Dani Robbins

Officer Terms

In Leadership, Non Profit Boards on October 12, 2012 at 11:52 am

A friend of mine quoting the President and CEO of an organization on whose Board he serves said yesterday that “when the Board leadership turns over every year, the CEO, in effect becomes the Board Chair.” I hadn’t thought about it before but that is exactly right!

One of the more challenging aspects of serving as the CEO of a nonprofit is having a new boss every two years. I say two years because on average, most community based agencies have Board Chairs appointed for one-year terms renewable once, and most of the time, they are renewed. That means most CEOs get two years to work with their Chair – and even getting a new Chair every two years is a challenge! Just when you were getting used to the old chair, and just when that chair was really hitting her stride, we switch!

When the systems and processes are set, there is a Board Development and Strategic Plan in place, and the Board is clear on their roles and responsibilities, for the CEO it means a new boss, new goals (of the Chair not necessarily the organization) and new processes for communication.

When none of those things are in place and the by-laws/code of regulations call for one-year officer terms it means a lot more; it means starting from scratch, all over again, every year. It can feel like musical chairs, but with new music, new chairs, new people and no rules.

In those cases, the CEO may very well become the de facto Chair, because the Chair, who may or may not have been trained, may or may not have been oriented, and probably wasn’t groomed for the role, isn’t going to be in the seat for long enough to figure out the job.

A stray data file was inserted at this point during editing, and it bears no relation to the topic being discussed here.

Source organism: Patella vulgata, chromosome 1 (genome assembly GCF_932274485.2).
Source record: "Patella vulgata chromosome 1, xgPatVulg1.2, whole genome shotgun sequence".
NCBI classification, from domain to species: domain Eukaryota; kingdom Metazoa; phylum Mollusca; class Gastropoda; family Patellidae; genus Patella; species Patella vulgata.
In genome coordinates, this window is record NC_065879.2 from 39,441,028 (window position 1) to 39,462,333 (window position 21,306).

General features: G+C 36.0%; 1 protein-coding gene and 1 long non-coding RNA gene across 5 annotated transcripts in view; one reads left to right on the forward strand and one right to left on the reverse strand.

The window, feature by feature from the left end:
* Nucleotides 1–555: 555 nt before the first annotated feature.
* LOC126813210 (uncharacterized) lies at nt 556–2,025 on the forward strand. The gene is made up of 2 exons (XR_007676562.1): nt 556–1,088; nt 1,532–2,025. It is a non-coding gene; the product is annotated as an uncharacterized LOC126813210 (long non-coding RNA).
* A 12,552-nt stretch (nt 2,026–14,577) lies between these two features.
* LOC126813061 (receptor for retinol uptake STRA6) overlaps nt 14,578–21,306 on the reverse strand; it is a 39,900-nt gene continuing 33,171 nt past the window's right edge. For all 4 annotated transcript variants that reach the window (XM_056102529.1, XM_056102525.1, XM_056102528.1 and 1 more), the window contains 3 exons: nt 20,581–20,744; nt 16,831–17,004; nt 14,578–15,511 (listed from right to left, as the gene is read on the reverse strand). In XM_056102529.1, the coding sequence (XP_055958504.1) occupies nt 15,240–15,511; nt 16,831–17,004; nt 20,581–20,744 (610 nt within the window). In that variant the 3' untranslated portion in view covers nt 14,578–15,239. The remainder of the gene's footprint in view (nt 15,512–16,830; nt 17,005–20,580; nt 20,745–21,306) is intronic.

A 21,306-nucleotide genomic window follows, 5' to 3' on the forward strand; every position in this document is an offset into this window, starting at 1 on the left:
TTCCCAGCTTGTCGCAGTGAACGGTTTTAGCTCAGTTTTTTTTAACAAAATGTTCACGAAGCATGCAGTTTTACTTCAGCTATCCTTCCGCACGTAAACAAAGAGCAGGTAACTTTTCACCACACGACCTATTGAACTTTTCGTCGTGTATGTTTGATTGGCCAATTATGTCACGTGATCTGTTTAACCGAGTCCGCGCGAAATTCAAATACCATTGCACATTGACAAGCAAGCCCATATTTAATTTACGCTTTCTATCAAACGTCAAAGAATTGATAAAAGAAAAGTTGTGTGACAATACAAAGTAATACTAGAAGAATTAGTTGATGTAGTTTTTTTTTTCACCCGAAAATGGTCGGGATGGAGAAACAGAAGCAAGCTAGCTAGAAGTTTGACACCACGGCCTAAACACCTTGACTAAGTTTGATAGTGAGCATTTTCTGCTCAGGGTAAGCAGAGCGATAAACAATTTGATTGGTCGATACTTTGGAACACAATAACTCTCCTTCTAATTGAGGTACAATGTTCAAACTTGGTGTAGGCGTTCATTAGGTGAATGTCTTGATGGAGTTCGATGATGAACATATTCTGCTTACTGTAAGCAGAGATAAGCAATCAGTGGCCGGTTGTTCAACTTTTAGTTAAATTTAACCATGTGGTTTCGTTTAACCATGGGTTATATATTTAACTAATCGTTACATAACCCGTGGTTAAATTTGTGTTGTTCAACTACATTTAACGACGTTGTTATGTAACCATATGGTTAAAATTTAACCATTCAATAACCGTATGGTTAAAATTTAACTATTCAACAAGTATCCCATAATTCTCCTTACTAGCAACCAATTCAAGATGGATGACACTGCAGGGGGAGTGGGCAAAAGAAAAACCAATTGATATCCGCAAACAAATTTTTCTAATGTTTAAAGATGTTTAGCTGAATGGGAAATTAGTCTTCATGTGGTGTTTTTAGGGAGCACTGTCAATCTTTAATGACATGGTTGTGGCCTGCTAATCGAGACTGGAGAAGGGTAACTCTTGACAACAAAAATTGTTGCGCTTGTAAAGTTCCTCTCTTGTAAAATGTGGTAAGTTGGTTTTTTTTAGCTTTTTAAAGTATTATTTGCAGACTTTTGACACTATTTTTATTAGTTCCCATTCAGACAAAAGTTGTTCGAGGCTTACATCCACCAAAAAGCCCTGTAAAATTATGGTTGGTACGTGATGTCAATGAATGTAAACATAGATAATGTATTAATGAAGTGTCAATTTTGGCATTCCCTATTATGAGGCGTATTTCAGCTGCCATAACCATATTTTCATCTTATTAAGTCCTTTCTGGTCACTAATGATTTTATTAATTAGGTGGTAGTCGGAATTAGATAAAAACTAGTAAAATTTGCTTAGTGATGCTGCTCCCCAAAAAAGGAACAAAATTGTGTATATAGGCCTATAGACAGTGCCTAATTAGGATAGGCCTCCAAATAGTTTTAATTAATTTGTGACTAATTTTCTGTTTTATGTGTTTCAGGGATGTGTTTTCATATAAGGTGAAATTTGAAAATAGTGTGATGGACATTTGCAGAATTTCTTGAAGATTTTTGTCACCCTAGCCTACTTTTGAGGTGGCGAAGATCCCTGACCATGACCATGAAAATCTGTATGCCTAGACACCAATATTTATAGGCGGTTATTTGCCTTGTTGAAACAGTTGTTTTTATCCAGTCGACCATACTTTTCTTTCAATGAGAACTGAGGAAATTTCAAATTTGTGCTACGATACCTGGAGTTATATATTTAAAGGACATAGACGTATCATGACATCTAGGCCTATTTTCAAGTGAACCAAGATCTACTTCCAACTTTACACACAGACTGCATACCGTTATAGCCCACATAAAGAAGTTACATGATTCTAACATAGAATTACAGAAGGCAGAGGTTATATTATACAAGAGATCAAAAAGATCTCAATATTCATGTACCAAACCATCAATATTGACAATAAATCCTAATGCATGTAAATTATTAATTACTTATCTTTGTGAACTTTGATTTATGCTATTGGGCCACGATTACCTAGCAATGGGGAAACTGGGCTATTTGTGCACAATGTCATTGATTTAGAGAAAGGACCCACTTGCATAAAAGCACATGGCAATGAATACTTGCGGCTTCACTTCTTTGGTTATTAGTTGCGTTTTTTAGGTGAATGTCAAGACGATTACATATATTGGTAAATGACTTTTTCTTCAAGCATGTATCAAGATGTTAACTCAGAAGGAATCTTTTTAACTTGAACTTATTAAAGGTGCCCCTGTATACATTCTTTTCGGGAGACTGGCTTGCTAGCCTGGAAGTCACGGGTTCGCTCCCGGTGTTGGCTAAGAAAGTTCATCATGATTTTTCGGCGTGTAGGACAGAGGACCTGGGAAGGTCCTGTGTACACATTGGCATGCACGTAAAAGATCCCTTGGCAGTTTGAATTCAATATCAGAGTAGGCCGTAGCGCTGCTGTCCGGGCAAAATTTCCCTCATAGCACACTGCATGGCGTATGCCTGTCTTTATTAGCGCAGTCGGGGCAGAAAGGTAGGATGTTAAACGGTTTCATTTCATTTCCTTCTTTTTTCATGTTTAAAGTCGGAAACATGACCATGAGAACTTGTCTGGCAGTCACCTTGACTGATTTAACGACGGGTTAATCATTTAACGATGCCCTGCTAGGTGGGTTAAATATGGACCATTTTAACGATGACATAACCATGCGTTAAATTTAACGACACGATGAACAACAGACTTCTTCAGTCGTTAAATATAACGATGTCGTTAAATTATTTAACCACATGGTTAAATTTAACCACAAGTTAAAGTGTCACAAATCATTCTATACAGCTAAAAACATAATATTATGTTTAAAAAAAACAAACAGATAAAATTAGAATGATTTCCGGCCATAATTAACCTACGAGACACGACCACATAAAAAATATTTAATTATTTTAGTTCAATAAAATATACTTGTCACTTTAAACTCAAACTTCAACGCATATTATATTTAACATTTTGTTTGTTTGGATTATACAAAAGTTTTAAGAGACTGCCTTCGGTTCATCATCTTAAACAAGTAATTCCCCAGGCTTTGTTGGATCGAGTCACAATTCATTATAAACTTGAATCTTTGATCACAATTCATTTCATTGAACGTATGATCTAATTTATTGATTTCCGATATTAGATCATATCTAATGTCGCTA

The other reality is that unless the CEO was trained on building a board – and if the aforementioned sentence has happened, it is safe to assume he was not – he may not even know where his role ends and the Chair’s role begins.

There is, of course, another side to this arrangement. Sometimes it’s a good thing. Some Chairs are elected by default, meaning they’re there and willing but not necessarily suited or trained to the role. In those cases, one year terms are a blessing and offer the Board the opportunity to make a different decision.

In either case, and regardless of length of service, you don’t want your CEO to become the default Chair. It may not be terrible but neither is it governance.

The Board is responsible for governance, which includes Mission, Vision and Strategic Planning; Hiring, Supporting and Evaluating the Executive Director; acting as the Fiduciary Responsible Agent; Setting Policy and Raising Money.

One year officer terms, renewable once, offer a longer tenure and a higher likelihood of good governance. The 1st year is often a year of learning and by the 2nd year the Chair CEO relationship has clicked, things are getting done and the agency is moving forward and meeting it goals!

That’s what you want. Turnover in board leadership is healthy, as long as it’s planned turn over, with training, orientation and grooming so the Board and the CEO stay the course, or chart a new course together.

What’s been your experience with Officer terms? What does your agency do? As always, I welcome your insight, feedback and experience. Please offer your ideas or suggestions for blog topics and consider hitting the follow button to enter your email. A rising tide raises all boats.

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